J. S. Bach: Complete Organ Works vol.8: Organ Chorales of the Leipzig Manuscript

Edited by Jean-Claude Zehnder.
Breitkopf & Härtel (EB8808),2015. 183pp + CD containing musical texts, commentary & synoptical depiction. €26.80.

I bought the Bärenreiter equivalent (vol. 2) back in 1961, three years after it was published. Bach evidently was expecting to produce a larger work than the six Organ Sonatas, assembled around 1730; he then waited a decade before moving on around 1740, using the same paper. He copied 15 pieces, then had a break. BWV666 and 667 were not copied by Bach. The Leipzig Manuscript is now in the Berlin library, Mus. Ms Bach P 271.

The two editions lay out the music in different ways. Bärenreiter prints the final versions first, then the earlier ones together at the end; Breitkopf places the early versions immediately after each piece. It might, however, have been logical to place the early version first with the final version following, so that the player might think more seriously about the differences. I wonder the extent to which the later versions are always better, or is it an automatic assumption? Bärenreiter is set out more spaciously with 214pp preceded by xiv prelims which include nine pages of facsimile and no introduction: for that and critical comments, etc., you need to buy the Kritischer Bericht, which is in German only. Breitkopf has a single numbering of 183pp, which is cut down by actual pages of music because of 22 opening pages of introduction in German and English and nine facsimiles, leaving a total number of musical pages to 152 – 32 pages fewer than Bärenreiter. I don’t, however, have any problems in reading the Breitkopf. There is a German critical commentary at the end of the volume, but much more information (also in English) as well as additional versions are on a CD-ROM. One difference is the Bärenreiter begins each of the later versions with the chorale melody and first verse, whose absence is a pity.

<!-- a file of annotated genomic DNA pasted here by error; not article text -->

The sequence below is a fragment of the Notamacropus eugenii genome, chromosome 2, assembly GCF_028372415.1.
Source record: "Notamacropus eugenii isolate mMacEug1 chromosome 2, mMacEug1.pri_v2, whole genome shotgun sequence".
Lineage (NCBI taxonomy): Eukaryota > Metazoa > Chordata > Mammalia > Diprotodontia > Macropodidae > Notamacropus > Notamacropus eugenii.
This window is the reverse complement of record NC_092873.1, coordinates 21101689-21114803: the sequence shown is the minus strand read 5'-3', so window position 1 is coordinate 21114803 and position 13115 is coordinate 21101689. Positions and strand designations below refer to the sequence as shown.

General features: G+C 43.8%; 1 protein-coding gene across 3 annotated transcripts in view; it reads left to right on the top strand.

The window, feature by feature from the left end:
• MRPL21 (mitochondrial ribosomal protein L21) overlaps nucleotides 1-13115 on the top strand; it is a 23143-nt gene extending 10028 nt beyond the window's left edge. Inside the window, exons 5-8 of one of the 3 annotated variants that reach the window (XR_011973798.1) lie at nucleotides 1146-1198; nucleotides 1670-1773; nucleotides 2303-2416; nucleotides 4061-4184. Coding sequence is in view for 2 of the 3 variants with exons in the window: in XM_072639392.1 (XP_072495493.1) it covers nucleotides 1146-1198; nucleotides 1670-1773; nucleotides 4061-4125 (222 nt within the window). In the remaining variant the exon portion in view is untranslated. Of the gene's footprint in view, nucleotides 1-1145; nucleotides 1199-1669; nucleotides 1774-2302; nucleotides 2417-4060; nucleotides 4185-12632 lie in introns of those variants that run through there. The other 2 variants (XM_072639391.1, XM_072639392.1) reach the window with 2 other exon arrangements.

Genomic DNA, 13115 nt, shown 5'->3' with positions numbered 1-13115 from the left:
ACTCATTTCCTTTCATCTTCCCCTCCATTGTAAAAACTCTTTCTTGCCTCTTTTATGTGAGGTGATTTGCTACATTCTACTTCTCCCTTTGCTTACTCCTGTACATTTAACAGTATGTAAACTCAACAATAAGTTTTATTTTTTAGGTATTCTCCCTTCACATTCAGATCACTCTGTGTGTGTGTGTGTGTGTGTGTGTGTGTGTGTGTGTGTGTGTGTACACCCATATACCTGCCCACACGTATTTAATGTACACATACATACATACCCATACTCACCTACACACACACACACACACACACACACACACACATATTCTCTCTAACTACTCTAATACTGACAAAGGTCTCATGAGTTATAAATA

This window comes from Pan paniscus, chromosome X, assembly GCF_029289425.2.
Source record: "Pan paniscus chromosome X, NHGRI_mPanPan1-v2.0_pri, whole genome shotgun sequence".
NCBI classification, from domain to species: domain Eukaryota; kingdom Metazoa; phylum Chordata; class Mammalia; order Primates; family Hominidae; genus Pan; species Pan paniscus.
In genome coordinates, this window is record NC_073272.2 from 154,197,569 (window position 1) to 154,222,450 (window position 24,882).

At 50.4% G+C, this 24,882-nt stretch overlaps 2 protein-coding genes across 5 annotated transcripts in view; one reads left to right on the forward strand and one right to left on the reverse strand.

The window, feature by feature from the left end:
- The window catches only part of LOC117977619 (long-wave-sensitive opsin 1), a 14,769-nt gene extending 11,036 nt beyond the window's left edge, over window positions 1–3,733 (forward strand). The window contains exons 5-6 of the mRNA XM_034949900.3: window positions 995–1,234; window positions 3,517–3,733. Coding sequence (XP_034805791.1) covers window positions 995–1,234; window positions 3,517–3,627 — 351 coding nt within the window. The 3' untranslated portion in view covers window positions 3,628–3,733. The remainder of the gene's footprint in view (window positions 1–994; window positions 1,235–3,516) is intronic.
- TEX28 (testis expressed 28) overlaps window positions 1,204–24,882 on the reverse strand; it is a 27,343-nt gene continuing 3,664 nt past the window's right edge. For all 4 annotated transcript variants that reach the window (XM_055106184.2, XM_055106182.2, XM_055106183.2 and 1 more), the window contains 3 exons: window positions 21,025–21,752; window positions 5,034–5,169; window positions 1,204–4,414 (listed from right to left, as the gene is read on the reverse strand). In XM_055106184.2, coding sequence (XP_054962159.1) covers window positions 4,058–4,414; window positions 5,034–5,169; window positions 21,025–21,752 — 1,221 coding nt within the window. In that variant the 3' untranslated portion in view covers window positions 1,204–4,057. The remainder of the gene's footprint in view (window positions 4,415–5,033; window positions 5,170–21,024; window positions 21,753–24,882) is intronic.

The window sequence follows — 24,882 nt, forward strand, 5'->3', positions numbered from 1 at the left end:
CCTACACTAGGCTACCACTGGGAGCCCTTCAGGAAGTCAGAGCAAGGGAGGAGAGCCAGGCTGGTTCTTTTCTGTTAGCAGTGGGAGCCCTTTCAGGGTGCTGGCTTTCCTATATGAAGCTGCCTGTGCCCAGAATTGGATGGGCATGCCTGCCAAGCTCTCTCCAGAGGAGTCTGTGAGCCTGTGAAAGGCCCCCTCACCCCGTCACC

I happen to have read Bach’s Numbers  by Ruth Tatlow (see the November review by Brian Clark). I’m generally suspicious of number symbols, and the older concepts have been rejected. What Bach is concerned with is the total length, not so much as individual pieces but groups of pieces (e.g. the first 24 preludes and fugues) and the idea is most lengthily shown in the B-minor Mass. The “18” is a dubious choice because nos. 16-18 were written after the composer’s death. I wonder whether the first piece in the collection, Fantasia super Komm, Heiliger Geist, was expanded from 48 to 105 bars as the quickest way to complete the round number. The total bars of any individual chorale is only relevant to the total, and the only round sum covers BWV 651-665. It does seem an odd concept and I can’t take it seriously – the 1200 bars do not help guess how to fit such a length into CD discs. But that Bach wrote “The 15” rather than “The 18” could, even without a total bar count, suggest that BWV 666-668 should be left as an appendix.

I think I would only buy the Breitkopf if I was a scholar or an enthusiast or if my copy was falling apart. I haven’t played a church organ for about 50 years, so my copy is used primarily for listening to recordings (though I rarely do that now). The price of the Bärenreiter volume, although older, is roughly the same figure but in sterling, so Breitkopf is somewhat better economy.

Clifford Bartlett